Bali Motors, Inc. v. Mesa Underwriters Specialty Insurance Company

Filing 20

ORDER denying 2 Motion to Dismiss. Signed by Senior Judge W. Earl Britt on 2/9/2018. (Creasy, L.)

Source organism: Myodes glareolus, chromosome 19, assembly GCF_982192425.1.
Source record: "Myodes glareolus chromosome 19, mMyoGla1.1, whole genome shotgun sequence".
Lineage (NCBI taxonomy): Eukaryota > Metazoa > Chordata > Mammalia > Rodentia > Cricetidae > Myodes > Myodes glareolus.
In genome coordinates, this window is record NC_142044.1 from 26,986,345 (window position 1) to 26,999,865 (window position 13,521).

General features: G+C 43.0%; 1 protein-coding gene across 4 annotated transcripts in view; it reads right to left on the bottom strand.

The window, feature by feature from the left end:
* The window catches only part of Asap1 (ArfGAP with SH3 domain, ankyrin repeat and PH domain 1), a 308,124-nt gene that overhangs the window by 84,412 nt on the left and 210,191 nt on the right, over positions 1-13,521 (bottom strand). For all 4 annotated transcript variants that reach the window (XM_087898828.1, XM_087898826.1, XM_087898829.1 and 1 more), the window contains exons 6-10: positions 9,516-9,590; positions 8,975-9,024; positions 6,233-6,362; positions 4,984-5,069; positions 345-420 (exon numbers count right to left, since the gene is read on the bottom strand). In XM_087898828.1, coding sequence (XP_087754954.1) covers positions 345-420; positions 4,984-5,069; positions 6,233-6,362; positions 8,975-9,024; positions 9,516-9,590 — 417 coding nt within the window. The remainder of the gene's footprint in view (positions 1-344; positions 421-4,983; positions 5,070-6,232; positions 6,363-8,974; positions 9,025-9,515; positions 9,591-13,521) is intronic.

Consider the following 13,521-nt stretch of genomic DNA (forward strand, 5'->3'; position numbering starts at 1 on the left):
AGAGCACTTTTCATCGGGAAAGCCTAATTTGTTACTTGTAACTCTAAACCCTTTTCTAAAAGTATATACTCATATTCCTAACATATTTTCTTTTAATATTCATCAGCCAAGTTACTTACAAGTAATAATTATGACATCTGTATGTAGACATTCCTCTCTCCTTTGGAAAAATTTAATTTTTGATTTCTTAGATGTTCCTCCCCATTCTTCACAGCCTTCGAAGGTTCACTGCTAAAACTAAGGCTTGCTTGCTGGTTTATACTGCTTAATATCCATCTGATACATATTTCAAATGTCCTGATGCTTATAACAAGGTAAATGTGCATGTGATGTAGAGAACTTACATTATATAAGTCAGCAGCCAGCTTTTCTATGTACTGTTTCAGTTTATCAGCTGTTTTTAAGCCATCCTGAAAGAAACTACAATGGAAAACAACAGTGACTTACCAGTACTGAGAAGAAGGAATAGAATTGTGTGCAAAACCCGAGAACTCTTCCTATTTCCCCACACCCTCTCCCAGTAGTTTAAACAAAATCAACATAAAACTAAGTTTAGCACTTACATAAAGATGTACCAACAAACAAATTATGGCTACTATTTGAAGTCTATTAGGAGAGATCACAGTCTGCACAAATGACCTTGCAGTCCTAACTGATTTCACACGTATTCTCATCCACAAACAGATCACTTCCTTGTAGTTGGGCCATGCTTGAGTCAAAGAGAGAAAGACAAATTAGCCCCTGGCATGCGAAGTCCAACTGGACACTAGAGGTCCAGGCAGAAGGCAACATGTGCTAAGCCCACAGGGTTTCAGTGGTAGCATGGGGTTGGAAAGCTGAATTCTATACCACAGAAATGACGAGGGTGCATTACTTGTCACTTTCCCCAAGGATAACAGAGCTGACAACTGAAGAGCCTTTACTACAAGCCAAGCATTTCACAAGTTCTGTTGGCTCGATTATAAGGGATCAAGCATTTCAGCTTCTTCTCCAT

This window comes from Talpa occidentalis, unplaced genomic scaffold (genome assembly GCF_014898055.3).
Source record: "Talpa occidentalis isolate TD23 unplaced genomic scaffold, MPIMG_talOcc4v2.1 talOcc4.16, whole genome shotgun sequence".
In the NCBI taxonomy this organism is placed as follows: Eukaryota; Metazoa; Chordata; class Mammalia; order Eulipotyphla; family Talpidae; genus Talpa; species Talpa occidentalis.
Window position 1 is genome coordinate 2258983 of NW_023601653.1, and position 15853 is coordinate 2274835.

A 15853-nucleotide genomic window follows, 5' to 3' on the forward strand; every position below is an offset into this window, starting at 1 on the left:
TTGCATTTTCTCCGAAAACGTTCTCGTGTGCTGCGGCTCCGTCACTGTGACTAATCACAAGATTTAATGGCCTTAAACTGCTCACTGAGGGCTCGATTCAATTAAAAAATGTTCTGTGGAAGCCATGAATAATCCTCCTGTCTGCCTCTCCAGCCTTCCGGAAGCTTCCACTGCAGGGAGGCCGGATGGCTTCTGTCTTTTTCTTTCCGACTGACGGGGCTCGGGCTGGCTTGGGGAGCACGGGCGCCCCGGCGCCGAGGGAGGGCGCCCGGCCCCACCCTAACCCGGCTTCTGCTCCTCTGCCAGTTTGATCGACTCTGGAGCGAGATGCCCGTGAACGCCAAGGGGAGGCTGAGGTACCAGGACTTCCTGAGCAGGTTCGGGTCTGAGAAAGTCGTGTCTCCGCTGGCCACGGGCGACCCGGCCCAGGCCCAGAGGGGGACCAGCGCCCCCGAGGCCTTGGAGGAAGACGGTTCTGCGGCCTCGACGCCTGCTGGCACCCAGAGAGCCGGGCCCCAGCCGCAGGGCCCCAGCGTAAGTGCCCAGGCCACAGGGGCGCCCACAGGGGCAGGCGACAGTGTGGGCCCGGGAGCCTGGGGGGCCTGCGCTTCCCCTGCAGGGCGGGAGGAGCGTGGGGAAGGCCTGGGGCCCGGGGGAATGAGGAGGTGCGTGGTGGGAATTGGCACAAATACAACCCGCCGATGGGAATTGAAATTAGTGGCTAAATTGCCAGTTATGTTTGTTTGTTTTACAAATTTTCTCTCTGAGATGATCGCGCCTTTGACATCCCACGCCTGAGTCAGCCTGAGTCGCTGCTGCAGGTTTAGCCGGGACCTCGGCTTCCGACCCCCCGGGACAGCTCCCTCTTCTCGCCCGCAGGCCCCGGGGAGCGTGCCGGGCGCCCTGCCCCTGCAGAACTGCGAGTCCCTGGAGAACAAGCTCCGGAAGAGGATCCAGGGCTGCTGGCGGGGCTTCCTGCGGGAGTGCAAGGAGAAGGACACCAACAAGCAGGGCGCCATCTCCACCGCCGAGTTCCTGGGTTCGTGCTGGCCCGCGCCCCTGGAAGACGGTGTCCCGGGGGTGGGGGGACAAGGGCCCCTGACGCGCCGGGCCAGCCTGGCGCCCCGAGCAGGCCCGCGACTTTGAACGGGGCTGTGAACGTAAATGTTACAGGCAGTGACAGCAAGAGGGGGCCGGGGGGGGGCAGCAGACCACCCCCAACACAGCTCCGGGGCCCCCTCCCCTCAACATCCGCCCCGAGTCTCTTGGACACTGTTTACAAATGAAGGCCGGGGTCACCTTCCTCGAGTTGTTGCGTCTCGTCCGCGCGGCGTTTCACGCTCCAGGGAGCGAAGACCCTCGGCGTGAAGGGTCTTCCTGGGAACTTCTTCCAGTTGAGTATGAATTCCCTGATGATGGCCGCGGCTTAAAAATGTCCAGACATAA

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UNITED STATES DISTRICT COURT EASTERN DISTRICT OF NORTH CAROLINA WESTERN DIVISION NO. 5:17-CV-462-BR BALI MOTORS, INC., Plaintiff, v. MESA UNDERWRITERS SPECIALTY INSURANCE COMPANY, Defendant. ) ) ) ) ) ) ) ) ) ) ORDER This matter is before the court on defendant Mesa Underwriters Specialty Insurance Company’s (“Mesa”) motion to dismiss plaintiff’s complaint based on insufficient process, insufficient service of process, and lack of personal jurisdiction under Federal Rules of Civil Procedure 12(b)(2), (4), and (5). (DE # 2.) Plaintiff filed a response in opposition,1 (DE #12), to which Mesa filed a reply, (DE # 14). On 11 September 2017, plaintiff filed a complaint against Mesa alleging breach of contract, unfair and deceptive trade practices, bad faith, and punitive damages. (DE # 1.) The following day, on 12 September 2017, this court issued a notice alerting plaintiff’s counsel of the failure to provide a summons for issuance. Thereafter, plaintiff attempted to complete service and served upon Mesa an unissued North Carolina state court summons instead of a federal district court summons. (DE # 3, at 2; DE # 3-3; DE # 12, at 2.) As a result, on 19 October 2017, Mesa filed its motion to dismiss claiming plaintiff’s failure to serve a proper summons                                                              1 Mesa is correct that plaintiff’s response is untimely. (See DE #14, at 4.) The court declines to grant the motion to dismiss on this basis, as Mesa requests. However, the court admonishes counsel to timely file any documents in the future in accordance with the applicable rules and orders of this court. violated Federal Rules of Civil Procedure 12(b)(4) and 12(b)(5) and wrested this court of personal jurisdiction. Rule 4 of the Federal Rules of Civil Procedure governs the necessity for, contents of, and service of federal summons. Under Rule 4, a summons complying with the Rule must be obtained by the plaintiff and “issued to each defendant to be served.” Fed. R. Civ. P. 4(b). Additionally, absent waiver, Rules 4(c) and 4(m) require plaintiffs to serve a summons and a copy of the complaint upon the opposing party within 90 days of the filing of the complaint. “The plaintiff bears the burden of establishing that the service of process has been performed in accordance with the requirements of Federal Rule of Civil Procedure 4.” Elkins v. Broome, 213 F.R.D. 273, 275 (M.D.N.C. 2003) (citation omitted). In determining whether the plaintiff has carried this burden, “the technical requirements of service should be construed liberally as long as the defendant had actual notice of the pending suit.” Id. (citing Karlsson v. Rabinowitz, 318 F.2d 666, 668–69 (4th Cir. 1963). Still, “the rules are there to be followed, and plain requirements for the means of effecting service of process may not be ignored.” Armco, Inc. v. Penrod–Stauffer Bldg. Sys., Inc., 733 F.2d 1087, 1089 (4th Cir. 1984) (footnote omitted). In the absence of a waiver by the defendant, the failure of a plaintiff to effect service of a summons upon the defendant within 90 days deprives the presiding court of personal jurisdiction and results in either the dismissal of the complaint or the issuance of an order by the court specifying the time for service. Fed. R. Civ. P. 4(m); Cherry v. Spence, 249 F.R.D. 226, 228 (E.D.N.C. 2008). However, dismissal for improper service of process “is not justified where it appears that service can be properly made.” Plant Genetic Sys., N.V. v. Ciba Seeds, 933 F. Supp. 519, 527 (M.D.N.C. 1996) (internal quotation marks and citations omitted). 2   In this case, Mesa is correct that plaintiff’s initial service on Mesa, which lacked a proper summons, was insufficient and violated the requirements of Rule 4. However, as recognized above, a plaintiff has 90 days to perfect service. Plaintiff filed its complaint on 11 September 2017 and thus had until 11 December 2017 to satisfy the requirements of Rule 4. Briefing of the instant motion concluded well before the expiration of this 90-day period, and plaintiff still had additional time to perfect service. In fact, plaintiff obtained a proper summons from the court on 31 October 2017, and at the time of filing its response to Mesa’s motion, plaintiff stated that the summons is “out for service” and it “is in the process of complying with the formal service requirements of the Federal Rules of Civil Procedure.” (DE # 12 at 2.) Because plaintiff obtained a correct summons and time for service remained, Mesa’s 12(b)(4) and 12(b)(5) arguments are moot. See Whitaker v. Stamping, 302 F.R.D. 138, 146 (E.D. Mich. 2014) (finding the defendant’s insufficient process and insufficient service of process argument as moot where the court reissued a replacement summons and gave the plaintiff 10 days to effect service). In its reply, Mesa argues that plaintiff’s failure to address its 12(b)(2) argument in plaintiff’s response to Mesa’s motion was a waiver of that issue and dismissal should result. (DE # 14, at 1-2.) Although plaintiff did not address the personal jurisdiction issue in its response, the court declines to find waiver has occurred. Mesa’s personal jurisdiction argument is premised on its insufficient process and insufficient service of process arguments and is likewise moot. See Whitaker, 302 F.R.D. at 147. If plaintiff has not properly served Mesa with the federal summons by now, Mesa is free to renew its argument. 3   Mesa’s motion to dismiss is DENIED. This 9 February 2018.                                                                           __________________________________      W. Earl Britt Senior U.S. District Judge 4  

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